“Social inequality refers to the unequal distribution of social, political, and economic resources within a social collective, such as a nation.” (Krieken, R. et al. 2014, p. 204). Sociologists have identified a number of variables which have an influence on social inequality. These include; class, status, power, social capital and cultural capital. Krieken, R. et al.
This assignment I will outline the concept of an unequal society, in addition I will include prejudice, stereotype, labelling and discrimination. In today’s society a population of individuals are treated unequally or is an individual contributing to unfair treatment, in which they are treating them differently due to their race, gender, social class, sexuality or beliefs. In addition In the UK there is a major gap between the rich and the poor, society is divided and the rich share together and leave the poor with little stash left over. Also social inequality is also identified as when opportunities, different social position or rewards are unequal. Prejudice is when an individual is judged by aspects which do not relate to them at all.
* * Karl Marx divided people into two distinctive groups, which are bourgeoisie and proletariat and he believed that social classes are distinguished according to the means of production (Joyse, 1995). That is bourgeoisies are those who buy working forces, while proletarians are those who sell in order to survive. Each class acts in the way to benefit themselves and their own interests, thereby resulting in conflict, which in turn, lead to limited social mobility. Therefore, Marx argues that social mobility is exceedingly limited and depends on luck or chance (Crompton, 1993). In other words, dominant social groups oppress or control lower ones, and it is extremely problematic to change social class and status.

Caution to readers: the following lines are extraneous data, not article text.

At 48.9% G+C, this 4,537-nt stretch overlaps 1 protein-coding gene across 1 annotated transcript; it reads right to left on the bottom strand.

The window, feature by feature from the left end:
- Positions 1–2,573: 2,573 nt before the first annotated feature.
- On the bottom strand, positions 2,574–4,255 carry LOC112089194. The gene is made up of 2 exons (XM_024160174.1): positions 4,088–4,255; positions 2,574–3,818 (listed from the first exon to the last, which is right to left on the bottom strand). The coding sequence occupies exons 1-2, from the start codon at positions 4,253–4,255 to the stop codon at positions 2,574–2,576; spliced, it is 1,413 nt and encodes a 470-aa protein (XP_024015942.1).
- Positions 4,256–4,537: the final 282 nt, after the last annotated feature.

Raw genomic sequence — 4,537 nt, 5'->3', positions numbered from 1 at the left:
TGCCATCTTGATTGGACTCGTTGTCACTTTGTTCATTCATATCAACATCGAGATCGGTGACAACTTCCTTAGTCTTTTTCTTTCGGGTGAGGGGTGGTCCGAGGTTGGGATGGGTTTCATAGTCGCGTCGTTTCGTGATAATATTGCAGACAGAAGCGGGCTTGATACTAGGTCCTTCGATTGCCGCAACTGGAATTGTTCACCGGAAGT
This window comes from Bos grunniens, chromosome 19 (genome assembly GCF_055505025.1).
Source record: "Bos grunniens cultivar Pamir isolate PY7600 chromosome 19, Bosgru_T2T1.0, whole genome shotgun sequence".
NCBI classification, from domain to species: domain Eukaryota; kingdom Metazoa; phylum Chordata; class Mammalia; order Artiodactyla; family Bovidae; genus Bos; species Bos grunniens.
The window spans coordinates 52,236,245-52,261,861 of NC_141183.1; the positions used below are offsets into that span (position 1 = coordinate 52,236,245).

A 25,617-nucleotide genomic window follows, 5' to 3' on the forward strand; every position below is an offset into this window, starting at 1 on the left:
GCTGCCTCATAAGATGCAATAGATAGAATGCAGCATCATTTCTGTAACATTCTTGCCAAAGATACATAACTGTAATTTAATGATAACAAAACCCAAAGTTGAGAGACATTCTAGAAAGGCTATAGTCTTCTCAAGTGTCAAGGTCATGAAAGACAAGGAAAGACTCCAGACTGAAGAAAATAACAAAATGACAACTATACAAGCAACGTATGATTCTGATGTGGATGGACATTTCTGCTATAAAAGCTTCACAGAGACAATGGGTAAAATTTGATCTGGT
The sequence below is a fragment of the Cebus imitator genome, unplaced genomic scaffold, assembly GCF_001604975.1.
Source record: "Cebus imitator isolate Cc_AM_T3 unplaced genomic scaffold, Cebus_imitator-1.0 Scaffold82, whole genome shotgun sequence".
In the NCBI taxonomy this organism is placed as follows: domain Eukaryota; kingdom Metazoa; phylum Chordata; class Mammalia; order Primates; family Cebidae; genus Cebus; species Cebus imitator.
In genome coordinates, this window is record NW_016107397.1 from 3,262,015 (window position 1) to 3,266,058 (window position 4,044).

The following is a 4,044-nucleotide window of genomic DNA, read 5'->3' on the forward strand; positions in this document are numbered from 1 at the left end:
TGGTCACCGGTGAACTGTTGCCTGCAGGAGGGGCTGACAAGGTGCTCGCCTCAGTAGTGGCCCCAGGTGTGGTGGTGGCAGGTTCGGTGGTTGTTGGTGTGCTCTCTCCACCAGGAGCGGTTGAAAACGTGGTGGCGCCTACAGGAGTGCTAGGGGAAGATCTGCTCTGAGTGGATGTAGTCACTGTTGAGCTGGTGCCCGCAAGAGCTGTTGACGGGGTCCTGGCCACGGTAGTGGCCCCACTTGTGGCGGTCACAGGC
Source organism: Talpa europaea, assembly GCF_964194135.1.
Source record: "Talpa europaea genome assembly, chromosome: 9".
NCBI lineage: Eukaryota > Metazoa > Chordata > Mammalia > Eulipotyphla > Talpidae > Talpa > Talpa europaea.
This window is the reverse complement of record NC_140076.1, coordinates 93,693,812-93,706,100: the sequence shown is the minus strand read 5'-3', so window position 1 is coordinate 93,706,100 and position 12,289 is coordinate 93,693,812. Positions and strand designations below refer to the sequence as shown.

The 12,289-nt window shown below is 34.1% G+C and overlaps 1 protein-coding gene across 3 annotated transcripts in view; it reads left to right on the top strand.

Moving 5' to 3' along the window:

A sense of belonging and rapport is engendered within collective identities; being part of a group implies common traits that give individuals the same identity, showing them as different to other groups and identities. Identity is a way in which individuals, within the social world they live, make sense of who they are (Woodward, 2004, p2). Identity is complex and multi-faceted as individuals will have multiple identities that define them; employee, parent, friend and teacher. Having multiple identities may produce internal conflict, as the expectations and responsibilities of each identity assert themselves. Identity is fashioned from multiple factors; an individuals gender, country of origin, social class, occupation, interests, cultural background and religion all have an influence on their identity.
It also legitimates class inequality by producing ideologies that disguise its true motive. Bowles and Gintis argued that capitalism requires a workforce with the kind of attitudes, behaviour and personality-type suited to their role as alienated and exploited workers willing to accept hard work, low pay and orders. They argue there is a close relationship between the classroom and the work force this is often referred to as the correspondence principle in which it almost mirrors work format. It is argued that it operates through the hidden